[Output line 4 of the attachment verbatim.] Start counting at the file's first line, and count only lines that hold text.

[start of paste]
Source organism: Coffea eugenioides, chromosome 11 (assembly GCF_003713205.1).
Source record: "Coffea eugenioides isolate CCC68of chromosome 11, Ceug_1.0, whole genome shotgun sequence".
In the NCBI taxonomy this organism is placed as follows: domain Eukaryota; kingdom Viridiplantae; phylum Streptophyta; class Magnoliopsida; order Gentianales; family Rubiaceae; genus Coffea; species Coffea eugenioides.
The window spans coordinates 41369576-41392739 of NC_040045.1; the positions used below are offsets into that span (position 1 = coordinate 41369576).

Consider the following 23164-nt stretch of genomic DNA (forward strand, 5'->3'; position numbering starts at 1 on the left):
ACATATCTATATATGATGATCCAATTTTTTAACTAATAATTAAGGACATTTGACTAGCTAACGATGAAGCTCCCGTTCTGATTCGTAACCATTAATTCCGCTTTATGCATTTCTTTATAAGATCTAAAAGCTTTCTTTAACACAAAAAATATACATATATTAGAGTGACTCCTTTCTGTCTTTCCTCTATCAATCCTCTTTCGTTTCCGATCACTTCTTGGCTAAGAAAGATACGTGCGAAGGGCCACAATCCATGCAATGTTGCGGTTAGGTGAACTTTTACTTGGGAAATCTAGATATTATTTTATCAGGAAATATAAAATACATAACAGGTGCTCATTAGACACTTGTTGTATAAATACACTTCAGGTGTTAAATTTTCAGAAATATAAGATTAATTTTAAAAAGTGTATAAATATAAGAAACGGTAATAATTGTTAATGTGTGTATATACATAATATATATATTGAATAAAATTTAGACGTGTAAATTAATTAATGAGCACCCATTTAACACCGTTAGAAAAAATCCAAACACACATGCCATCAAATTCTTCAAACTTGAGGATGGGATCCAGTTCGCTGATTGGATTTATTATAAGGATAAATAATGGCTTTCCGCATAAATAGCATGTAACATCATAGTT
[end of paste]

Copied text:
The window spans coordinates 41369576-41392739 of NC_040045.1; the positions used below are offsets into that span (position 1 = coordinate 41369576).